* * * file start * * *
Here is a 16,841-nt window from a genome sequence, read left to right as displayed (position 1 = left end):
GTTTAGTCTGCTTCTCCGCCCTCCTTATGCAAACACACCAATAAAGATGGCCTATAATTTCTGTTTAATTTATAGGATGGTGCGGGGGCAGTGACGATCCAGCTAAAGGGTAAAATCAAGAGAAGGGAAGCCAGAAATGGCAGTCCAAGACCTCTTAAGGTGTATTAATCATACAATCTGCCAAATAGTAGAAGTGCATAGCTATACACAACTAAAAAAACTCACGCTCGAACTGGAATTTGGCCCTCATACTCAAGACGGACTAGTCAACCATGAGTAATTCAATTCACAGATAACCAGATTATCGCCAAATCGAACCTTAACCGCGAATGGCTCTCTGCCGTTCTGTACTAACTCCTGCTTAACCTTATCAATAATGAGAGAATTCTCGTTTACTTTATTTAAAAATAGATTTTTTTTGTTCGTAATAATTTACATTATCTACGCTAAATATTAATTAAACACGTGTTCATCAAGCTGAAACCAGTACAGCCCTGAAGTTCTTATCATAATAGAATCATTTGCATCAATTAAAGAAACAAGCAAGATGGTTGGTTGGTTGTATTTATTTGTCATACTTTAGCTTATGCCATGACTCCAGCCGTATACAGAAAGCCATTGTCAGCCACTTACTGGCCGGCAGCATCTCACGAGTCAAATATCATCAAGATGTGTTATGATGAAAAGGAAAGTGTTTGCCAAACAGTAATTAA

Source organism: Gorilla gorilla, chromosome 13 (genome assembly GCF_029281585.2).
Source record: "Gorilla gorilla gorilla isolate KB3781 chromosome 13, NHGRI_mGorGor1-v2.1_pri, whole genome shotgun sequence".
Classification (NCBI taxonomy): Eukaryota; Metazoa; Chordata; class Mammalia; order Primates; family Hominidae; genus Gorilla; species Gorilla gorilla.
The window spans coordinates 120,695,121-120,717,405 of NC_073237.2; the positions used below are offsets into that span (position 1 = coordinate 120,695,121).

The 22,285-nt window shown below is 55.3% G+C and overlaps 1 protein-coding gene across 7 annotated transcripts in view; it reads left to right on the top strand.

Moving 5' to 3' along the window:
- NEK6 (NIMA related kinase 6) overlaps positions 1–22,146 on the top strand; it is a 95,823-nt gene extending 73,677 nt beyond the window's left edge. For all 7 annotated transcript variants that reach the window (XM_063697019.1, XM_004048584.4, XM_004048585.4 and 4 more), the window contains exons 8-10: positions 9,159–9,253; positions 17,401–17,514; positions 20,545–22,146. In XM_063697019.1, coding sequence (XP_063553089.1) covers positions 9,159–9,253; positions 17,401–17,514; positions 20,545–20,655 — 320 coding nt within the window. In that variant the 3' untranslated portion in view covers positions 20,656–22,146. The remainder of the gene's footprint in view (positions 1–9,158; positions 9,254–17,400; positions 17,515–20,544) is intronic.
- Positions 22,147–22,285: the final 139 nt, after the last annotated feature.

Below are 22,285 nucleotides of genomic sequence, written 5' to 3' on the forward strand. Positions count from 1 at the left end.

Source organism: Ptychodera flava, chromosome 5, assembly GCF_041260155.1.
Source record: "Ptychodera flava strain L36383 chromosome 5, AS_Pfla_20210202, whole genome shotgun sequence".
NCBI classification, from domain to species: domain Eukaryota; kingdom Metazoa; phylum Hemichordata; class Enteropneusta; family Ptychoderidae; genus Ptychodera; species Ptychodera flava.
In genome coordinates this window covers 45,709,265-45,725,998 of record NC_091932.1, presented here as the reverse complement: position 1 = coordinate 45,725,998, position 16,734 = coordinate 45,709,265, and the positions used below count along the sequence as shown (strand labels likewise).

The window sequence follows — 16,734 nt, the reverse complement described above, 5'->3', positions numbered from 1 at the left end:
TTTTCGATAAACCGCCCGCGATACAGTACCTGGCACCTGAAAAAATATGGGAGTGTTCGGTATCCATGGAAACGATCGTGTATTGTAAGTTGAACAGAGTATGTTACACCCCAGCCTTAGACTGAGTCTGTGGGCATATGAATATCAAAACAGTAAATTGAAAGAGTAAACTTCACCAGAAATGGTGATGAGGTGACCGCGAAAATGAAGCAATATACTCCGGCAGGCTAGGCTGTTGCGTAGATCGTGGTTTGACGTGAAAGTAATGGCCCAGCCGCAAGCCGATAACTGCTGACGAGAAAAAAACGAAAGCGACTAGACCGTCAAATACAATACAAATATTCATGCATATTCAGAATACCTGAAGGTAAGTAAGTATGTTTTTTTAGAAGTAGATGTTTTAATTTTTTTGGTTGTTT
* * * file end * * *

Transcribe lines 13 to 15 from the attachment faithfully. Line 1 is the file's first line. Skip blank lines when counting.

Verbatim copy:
Source record: "Ptychodera flava strain L36383 chromosome 5, AS_Pfla_20210202, whole genome shotgun sequence".
NCBI classification, from domain to species: domain Eukaryota; kingdom Metazoa; phylum Hemichordata; class Enteropneusta; family Ptychoderidae; genus Ptychodera; species Ptychodera flava.
In genome coordinates this window covers 45,709,265-45,725,998 of record NC_091932.1, presented here as the reverse complement: position 1 = coordinate 45,725,998, position 16,734 = coordinate 45,709,265, and the positions used below count along the sequence as shown (strand labels likewise).